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Ann McFeatters: How Barack Obama can survive 2014

President Barack Obama speaks at the 2013 Tribal

President Barack Obama speaks at the 2013 Tribal Nations Conference at the Department of the Interior in Washington, DC. (Nov. 13, 2013) Photo Credit: Getty Images

WASHINGTON - We are all worried about President Obama.

If he is to fix our fiscal problems, do something about Syria, Iran, North Korea and the Middle East peace process and also co-manage the upbringing of two teenage girls, some changes must be made.

After covering the White House for years and reading copiously about the problems of previous presidents, I have some suggestions that some of them tried.

While golf is the sport of presidents, most Americans do not (cannot afford to) play and may resent political leaders being seen golfing while the rest of America is standing in lines trying to get health insurance.

But several presidents played Bocce Ball on the White House lawn. Now this is a sport that House GOP Speaker John Boehner knows well (he is from Ohio). A meeting of minds between our politically divided leaders over Bocce Ball might work.

President Reagan spent over a year of his eight-year presidency at his beloved California ranch. He never actually moved the seat of power to Rancho del Cielo, but he would have liked to do that.

Obama grew up in Hawaii and vacations there every year. Moving the official White House there would take a lot of pressure off Obama since most Americans never think of Hawaii unless they are there on honeymoons or 50th wedding anniversaries. Some tea partiers do not even believe Hawaii is a state.

Some presidents started wars, including a pre-emptive war or two. This is not a good idea for Obama, although many Canadians are angry that he hasn't made a decision on the Keystone pipeline extension.

But he could declare an exciting new peace agreement with Burkina Faso, which would include tinkertape parades, elaborate signing ceremonies and a gala ball with many Hollywood celebrities, even including Republican movie stars who haven't been inside the White House since the Reagan years. This would give the media days of diversionary delight.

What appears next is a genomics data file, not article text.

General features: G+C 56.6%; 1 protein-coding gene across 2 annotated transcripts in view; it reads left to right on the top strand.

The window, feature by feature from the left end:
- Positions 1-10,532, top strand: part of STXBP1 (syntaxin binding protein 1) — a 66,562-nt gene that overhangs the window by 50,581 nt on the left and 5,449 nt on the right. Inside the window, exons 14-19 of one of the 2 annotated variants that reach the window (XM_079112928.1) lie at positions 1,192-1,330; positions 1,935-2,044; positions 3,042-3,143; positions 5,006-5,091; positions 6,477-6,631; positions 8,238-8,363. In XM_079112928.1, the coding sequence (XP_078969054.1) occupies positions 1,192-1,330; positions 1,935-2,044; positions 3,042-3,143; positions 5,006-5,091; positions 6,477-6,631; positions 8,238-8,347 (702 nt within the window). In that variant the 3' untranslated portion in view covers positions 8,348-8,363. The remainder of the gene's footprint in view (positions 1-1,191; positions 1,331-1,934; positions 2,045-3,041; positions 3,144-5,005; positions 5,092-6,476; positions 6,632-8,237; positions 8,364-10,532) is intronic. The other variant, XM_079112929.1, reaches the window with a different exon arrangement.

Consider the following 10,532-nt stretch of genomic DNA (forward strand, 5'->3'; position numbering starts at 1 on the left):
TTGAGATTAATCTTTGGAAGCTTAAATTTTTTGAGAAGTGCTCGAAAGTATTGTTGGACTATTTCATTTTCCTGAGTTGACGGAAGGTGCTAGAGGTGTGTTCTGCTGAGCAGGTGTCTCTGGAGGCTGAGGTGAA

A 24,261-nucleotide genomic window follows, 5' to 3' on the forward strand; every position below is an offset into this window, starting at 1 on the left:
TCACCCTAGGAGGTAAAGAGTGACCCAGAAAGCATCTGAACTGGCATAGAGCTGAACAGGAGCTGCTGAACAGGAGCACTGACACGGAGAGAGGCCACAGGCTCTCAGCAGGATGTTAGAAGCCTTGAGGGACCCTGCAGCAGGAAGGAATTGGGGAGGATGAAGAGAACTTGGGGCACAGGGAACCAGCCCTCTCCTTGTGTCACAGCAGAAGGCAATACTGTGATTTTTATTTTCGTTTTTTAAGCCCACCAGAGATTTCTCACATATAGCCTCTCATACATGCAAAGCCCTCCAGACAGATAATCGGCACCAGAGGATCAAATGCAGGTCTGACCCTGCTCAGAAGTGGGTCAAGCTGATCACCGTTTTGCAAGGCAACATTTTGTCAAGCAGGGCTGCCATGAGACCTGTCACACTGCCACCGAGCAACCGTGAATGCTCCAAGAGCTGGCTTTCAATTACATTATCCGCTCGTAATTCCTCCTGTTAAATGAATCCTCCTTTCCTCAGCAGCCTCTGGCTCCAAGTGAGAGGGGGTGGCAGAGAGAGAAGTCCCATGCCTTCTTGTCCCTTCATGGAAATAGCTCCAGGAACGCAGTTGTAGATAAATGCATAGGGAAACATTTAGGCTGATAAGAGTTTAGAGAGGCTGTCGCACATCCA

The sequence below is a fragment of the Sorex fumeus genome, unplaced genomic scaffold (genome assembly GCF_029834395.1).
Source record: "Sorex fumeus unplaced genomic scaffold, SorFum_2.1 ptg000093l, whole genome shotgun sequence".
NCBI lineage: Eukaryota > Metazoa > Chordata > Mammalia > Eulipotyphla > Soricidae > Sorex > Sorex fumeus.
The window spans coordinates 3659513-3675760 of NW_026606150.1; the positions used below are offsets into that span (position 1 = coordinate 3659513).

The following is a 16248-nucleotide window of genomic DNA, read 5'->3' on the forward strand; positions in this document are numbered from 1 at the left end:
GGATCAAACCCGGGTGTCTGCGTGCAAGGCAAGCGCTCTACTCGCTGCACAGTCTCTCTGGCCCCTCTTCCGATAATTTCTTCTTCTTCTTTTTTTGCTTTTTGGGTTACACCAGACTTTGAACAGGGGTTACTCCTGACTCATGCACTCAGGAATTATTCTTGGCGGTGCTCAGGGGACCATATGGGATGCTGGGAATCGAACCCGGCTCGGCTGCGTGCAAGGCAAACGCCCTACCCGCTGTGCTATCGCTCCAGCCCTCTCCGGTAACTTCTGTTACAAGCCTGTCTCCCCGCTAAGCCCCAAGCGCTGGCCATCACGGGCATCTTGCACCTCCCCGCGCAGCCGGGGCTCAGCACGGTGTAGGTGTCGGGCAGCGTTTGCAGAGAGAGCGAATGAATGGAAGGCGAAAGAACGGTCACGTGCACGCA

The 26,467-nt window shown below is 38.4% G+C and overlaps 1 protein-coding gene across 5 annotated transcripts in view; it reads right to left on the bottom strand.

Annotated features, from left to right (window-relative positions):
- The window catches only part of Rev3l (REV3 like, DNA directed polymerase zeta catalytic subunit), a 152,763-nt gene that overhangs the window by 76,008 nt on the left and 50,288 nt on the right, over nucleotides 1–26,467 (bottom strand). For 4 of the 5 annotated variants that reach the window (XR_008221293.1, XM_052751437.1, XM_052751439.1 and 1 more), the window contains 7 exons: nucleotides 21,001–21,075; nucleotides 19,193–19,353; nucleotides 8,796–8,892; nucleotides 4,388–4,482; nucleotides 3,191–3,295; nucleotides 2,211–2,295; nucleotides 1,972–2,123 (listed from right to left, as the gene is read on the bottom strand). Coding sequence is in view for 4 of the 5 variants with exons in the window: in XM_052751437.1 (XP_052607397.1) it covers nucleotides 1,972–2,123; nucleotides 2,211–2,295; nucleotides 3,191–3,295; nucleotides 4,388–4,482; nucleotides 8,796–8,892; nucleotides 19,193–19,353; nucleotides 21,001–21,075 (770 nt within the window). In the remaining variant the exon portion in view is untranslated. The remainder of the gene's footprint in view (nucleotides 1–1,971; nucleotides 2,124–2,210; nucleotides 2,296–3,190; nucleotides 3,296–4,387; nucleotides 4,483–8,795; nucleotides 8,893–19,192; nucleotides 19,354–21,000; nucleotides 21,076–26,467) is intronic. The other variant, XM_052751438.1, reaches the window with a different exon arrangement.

With one of Obama's major goals, immigration reform, still unresolved, he might challenge every member of Congress to adopt a Hispanic student who is a high school valedictorian but whose parents are undocumented. The lawmakers immediately would pass immigration legislation to enable these new family members to get all the benefits of citizenship, perhaps even free college.

Boehner, who often mentions how hard he worked as a youngster alongside his brothers sweeping floors in his father's bar and understands the difficulty of feeding a lot of mouths, already he is signaling he is interested in doing something about immigration.

When President George H.W. Bush wanted to spur the economy, he went on a shopping spree in Maryland and bought socks. While this did not prompt millions of Americans to buy new underwear, it did promote a lot of talk.

Obama has bought books in public, but if he went to every Sears store and purchased automotive gear such as windshield wipers or battery trickle chargers, this would remind Americans that he saved the U.S. auto industry.

President Clinton pardoned a notorious felon, which was hugely controversial but sort of made people forget that he took a lot of White House furniture when he left office.

Obama could grant whistleblower/traitor Edward Snowden clemency. This would rock the globe. Half the world thinks Snowden rightly disclosed the huge scope of National Security Agency spying. The rest think Snowden betrayed his country and must spend his life in prison, if he ever goes back to the United States. Obama's action would be so controversial it would consume Fox News and MSNBC.

Or Obama could do nothing about Snowden and get the same result.

At the least Obama could follow the precedent of recent presidents and declare popular opinion polls fleeting, indicative of nothing and not worth the computer time it takes to tabulate them. Until the polls change in the president's favor. At that point, the people have spoken.

Ann McFeatters has covered the White House and national politics since 1986.